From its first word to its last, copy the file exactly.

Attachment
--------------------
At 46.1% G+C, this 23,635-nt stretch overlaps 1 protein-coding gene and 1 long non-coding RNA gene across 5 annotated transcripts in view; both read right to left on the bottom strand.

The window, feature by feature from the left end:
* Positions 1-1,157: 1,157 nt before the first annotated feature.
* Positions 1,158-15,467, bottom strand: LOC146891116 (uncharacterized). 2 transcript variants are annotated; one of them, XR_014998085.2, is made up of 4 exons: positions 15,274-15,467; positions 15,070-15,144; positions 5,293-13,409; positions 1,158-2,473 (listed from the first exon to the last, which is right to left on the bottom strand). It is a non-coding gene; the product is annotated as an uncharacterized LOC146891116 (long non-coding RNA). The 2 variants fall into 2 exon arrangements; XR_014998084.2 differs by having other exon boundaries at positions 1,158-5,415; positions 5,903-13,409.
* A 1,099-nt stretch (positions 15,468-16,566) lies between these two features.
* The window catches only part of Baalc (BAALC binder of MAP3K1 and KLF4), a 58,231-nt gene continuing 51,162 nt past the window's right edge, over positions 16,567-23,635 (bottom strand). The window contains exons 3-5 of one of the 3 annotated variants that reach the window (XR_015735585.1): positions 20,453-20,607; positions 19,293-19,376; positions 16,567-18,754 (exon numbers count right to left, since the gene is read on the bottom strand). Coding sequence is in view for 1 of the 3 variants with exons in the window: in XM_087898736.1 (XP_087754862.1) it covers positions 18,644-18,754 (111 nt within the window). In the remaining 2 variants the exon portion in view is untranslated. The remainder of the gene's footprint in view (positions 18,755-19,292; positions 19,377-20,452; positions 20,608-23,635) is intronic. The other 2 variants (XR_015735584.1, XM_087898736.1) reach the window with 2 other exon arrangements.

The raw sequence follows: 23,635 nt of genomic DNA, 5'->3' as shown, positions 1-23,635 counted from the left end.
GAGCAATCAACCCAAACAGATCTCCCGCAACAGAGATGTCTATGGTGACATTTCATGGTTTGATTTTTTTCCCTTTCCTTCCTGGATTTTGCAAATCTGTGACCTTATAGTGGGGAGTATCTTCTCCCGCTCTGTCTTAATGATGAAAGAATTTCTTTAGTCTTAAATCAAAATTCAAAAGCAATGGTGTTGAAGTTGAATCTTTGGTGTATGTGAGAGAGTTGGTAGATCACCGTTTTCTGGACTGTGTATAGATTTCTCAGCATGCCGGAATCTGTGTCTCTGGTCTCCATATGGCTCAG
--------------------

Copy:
At 46.1% G+C, this 23,635-nt stretch overlaps 1 protein-coding gene and 1 long non-coding RNA gene across 5 annotated transcripts in view; both read right to left on the bottom strand.

The window, feature by feature from the left end:
* Positions 1-1,157: 1,157 nt before the first annotated feature.
* Positions 1,158-15,467, bottom strand: LOC146891116 (uncharacterized). 2 transcript variants are annotated; one of them, XR_014998085.2, is made up of 4 exons: positions 15,274-15,467; positions 15,070-15,144; positions 5,293-13,409; positions 1,158-2,473 (listed from the first exon to the last, which is right to left on the bottom strand). It is a non-coding gene; the product is annotated as an uncharacterized LOC146891116 (long non-coding RNA). The 2 variants fall into 2 exon arrangements; XR_014998084.2 differs by having other exon boundaries at positions 1,158-5,415; positions 5,903-13,409.
* A 1,099-nt stretch (positions 15,468-16,566) lies between these two features.
* The window catches only part of Baalc (BAALC binder of MAP3K1 and KLF4), a 58,231-nt gene continuing 51,162 nt past the window's right edge, over positions 16,567-23,635 (bottom strand). The window contains exons 3-5 of one of the 3 annotated variants that reach the window (XR_015735585.1): positions 20,453-20,607; positions 19,293-19,376; positions 16,567-18,754 (exon numbers count right to left, since the gene is read on the bottom strand). Coding sequence is in view for 1 of the 3 variants with exons in the window: in XM_087898736.1 (XP_087754862.1) it covers positions 18,644-18,754 (111 nt within the window). In the remaining 2 variants the exon portion in view is untranslated. The remainder of the gene's footprint in view (positions 18,755-19,292; positions 19,377-20,452; positions 20,608-23,635) is intronic. The other 2 variants (XR_015735584.1, XM_087898736.1) reach the window with 2 other exon arrangements.

The raw sequence follows: 23,635 nt of genomic DNA, 5'->3' as shown, positions 1-23,635 counted from the left end.
GAGCAATCAACCCAAACAGATCTCCCGCAACAGAGATGTCTATGGTGACATTTCATGGTTTGATTTTTTTCCCTTTCCTTCCTGGATTTTGCAAATCTGTGACCTTATAGTGGGGAGTATCTTCTCCCGCTCTGTCTTAATGATGAAAGAATTTCTTTAGTCTTAAATCAAAATTCAAAAGCAATGGTGTTGAAGTTGAATCTTTGGTGTATGTGAGAGAGTTGGTAGATCACCGTTTTCTGGACTGTGTATAGATTTCTCAGCATGCCGGAATCTGTGTCTCTGGTCTCCATATGGCTCAG